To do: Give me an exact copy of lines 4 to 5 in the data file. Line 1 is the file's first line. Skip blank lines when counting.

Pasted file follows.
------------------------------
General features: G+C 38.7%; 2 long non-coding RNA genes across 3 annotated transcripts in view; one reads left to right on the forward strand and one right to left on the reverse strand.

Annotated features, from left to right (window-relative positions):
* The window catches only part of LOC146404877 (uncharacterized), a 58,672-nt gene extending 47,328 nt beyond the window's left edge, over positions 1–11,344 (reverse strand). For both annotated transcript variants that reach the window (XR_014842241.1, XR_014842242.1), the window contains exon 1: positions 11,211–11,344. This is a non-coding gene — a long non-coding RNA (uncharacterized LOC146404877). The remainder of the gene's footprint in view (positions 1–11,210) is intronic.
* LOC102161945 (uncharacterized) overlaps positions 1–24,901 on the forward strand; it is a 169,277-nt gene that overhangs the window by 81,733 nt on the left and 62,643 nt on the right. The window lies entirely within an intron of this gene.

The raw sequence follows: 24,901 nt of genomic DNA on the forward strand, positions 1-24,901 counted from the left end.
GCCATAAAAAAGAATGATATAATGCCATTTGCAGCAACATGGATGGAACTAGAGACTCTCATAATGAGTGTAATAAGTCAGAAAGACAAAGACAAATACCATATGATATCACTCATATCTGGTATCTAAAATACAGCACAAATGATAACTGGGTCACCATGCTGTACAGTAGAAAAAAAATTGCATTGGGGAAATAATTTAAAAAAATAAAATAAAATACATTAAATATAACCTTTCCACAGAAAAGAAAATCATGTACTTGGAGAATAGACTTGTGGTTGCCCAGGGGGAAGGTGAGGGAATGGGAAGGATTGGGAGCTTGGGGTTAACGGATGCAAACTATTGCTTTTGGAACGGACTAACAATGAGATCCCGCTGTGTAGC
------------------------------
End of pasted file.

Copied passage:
* LOC102161945 (uncharacterized) overlaps positions 1–24,901 on the forward strand; it is a 169,277-nt gene that overhangs the window by 81,733 nt on the left and 62,643 nt on the right. The window lies entirely within an intron of this gene.

The raw sequence follows: 24,901 nt of genomic DNA on the forward strand, positions 1-24,901 counted from the left end.